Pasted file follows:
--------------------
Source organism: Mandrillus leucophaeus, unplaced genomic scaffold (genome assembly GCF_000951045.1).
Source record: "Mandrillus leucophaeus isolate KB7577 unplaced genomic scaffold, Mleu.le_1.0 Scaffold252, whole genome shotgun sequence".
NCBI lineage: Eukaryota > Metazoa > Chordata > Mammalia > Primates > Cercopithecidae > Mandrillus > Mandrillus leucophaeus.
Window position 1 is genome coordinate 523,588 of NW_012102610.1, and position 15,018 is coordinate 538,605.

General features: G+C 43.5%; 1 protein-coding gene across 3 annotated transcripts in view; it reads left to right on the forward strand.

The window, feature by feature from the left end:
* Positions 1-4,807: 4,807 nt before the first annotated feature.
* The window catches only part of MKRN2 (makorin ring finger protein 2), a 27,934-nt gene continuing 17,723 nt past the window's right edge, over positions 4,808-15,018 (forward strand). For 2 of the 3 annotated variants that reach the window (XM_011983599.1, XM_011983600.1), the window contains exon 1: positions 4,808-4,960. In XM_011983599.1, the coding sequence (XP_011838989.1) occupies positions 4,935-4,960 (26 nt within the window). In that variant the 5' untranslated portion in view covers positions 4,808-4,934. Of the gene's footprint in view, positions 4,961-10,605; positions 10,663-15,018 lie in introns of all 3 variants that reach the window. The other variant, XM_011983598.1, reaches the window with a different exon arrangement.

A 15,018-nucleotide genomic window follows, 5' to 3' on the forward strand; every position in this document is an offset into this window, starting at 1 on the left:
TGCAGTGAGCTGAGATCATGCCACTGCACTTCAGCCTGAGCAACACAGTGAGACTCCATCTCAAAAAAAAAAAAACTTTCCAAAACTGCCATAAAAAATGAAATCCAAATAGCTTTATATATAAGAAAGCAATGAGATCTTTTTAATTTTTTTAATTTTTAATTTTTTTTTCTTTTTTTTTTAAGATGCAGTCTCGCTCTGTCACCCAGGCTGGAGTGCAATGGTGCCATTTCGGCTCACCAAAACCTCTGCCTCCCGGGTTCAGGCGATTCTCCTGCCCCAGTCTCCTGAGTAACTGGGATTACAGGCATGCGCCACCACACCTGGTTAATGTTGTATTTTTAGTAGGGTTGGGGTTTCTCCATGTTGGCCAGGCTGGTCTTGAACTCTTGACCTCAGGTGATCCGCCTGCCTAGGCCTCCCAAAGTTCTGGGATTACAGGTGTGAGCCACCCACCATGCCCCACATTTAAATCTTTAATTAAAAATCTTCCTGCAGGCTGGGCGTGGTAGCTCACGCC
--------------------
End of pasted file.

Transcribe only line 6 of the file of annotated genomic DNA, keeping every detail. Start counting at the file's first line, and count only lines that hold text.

The window, feature by feature from the left end: